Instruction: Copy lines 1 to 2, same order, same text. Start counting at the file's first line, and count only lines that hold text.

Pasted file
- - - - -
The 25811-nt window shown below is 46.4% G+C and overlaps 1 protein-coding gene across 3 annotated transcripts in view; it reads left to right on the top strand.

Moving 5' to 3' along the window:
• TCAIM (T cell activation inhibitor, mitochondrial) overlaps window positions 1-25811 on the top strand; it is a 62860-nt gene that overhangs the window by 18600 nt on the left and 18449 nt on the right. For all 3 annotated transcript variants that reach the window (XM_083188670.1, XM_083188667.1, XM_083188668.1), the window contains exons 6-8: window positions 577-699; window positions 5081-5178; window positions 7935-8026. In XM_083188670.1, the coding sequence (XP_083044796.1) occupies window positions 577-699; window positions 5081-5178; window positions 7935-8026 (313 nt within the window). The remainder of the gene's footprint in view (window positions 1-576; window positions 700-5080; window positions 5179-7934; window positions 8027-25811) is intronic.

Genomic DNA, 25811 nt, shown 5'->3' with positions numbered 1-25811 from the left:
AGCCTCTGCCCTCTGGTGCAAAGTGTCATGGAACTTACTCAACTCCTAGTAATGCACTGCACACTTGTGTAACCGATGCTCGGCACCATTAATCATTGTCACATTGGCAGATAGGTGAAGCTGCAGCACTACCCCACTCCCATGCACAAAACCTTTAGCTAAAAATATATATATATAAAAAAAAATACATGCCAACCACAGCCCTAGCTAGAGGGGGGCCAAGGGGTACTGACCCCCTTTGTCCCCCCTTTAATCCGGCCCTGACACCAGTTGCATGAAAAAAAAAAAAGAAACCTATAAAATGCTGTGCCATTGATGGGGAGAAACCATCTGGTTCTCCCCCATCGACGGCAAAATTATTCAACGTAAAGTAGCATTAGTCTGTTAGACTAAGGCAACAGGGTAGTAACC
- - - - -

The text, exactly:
The 25811-nt window shown below is 46.4% G+C and overlaps 1 protein-coding gene across 3 annotated transcripts in view; it reads left to right on the top strand.

Moving 5' to 3' along the window: